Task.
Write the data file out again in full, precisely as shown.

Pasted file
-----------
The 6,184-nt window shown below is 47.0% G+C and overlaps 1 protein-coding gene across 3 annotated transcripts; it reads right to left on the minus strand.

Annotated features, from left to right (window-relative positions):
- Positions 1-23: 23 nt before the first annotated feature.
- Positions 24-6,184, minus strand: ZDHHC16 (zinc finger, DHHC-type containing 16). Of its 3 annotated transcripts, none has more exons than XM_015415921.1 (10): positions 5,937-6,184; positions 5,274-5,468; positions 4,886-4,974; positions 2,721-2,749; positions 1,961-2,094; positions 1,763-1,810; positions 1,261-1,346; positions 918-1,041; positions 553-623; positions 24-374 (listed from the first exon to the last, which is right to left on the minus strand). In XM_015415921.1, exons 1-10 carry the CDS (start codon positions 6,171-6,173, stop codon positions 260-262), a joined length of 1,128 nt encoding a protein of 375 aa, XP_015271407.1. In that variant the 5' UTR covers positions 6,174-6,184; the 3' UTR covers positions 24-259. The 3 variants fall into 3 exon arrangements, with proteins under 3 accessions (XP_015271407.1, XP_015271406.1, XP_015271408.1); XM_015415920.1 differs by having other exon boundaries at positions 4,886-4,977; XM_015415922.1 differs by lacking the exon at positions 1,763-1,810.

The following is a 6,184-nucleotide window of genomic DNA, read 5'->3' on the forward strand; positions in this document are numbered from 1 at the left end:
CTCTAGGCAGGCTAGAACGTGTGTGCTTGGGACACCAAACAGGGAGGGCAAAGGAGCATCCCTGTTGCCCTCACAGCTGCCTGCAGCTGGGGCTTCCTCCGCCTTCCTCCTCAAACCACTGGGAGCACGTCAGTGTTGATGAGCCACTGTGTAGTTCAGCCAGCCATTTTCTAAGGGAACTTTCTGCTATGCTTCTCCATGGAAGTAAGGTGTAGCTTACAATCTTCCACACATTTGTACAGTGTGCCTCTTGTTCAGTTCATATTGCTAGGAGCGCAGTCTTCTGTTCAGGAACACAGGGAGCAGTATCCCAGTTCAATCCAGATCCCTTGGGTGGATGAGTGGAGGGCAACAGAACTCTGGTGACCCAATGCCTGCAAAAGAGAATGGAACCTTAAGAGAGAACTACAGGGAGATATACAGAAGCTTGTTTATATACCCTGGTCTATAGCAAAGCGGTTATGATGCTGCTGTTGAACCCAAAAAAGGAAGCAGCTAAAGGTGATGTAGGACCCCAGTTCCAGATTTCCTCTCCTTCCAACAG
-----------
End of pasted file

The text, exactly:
The 6,184-nt window shown below is 47.0% G+C and overlaps 1 protein-coding gene across 3 annotated transcripts; it reads right to left on the minus strand.

Annotated features, from left to right (window-relative positions):
- Positions 1-23: 23 nt before the first annotated feature.
- Positions 24-6,184, minus strand: ZDHHC16 (zinc finger, DHHC-type containing 16). Of its 3 annotated transcripts, none has more exons than XM_015415921.1 (10): positions 5,937-6,184; positions 5,274-5,468; positions 4,886-4,974; positions 2,721-2,749; positions 1,961-2,094; positions 1,763-1,810; positions 1,261-1,346; positions 918-1,041; positions 553-623; positions 24-374 (listed from the first exon to the last, which is right to left on the minus strand). In XM_015415921.1, exons 1-10 carry the CDS (start codon positions 6,171-6,173, stop codon positions 260-262), a joined length of 1,128 nt encoding a protein of 375 aa, XP_015271407.1. In that variant the 5' UTR covers positions 6,174-6,184; the 3' UTR covers positions 24-259. The 3 variants fall into 3 exon arrangements, with proteins under 3 accessions (XP_015271407.1, XP_015271406.1, XP_015271408.1); XM_015415920.1 differs by having other exon boundaries at positions 4,886-4,977; XM_015415922.1 differs by lacking the exon at positions 1,763-1,810.

The following is a 6,184-nucleotide window of genomic DNA, read 5'->3' on the forward strand; positions in this document are numbered from 1 at the left end:
CTCTAGGCAGGCTAGAACGTGTGTGCTTGGGACACCAAACAGGGAGGGCAAAGGAGCATCCCTGTTGCCCTCACAGCTGCCTGCAGCTGGGGCTTCCTCCGCCTTCCTCCTCAAACCACTGGGAGCACGTCAGTGTTGATGAGCCACTGTGTAGTTCAGCCAGCCATTTTCTAAGGGAACTTTCTGCTATGCTTCTCCATGGAAGTAAGGTGTAGCTTACAATCTTCCACACATTTGTACAGTGTGCCTCTTGTTCAGTTCATATTGCTAGGAGCGCAGTCTTCTGTTCAGGAACACAGGGAGCAGTATCCCAGTTCAATCCAGATCCCTTGGGTGGATGAGTGGAGGGCAACAGAACTCTGGTGACCCAATGCCTGCAAAAGAGAATGGAACCTTAAGAGAGAACTACAGGGAGATATACAGAAGCTTGTTTATATACCCTGGTCTATAGCAAAGCGGTTATGATGCTGCTGTTGAACCCAAAAAAGGAAGCAGCTAAAGGTGATGTAGGACCCCAGTTCCAGATTTCCTCTCCTTCCAACAG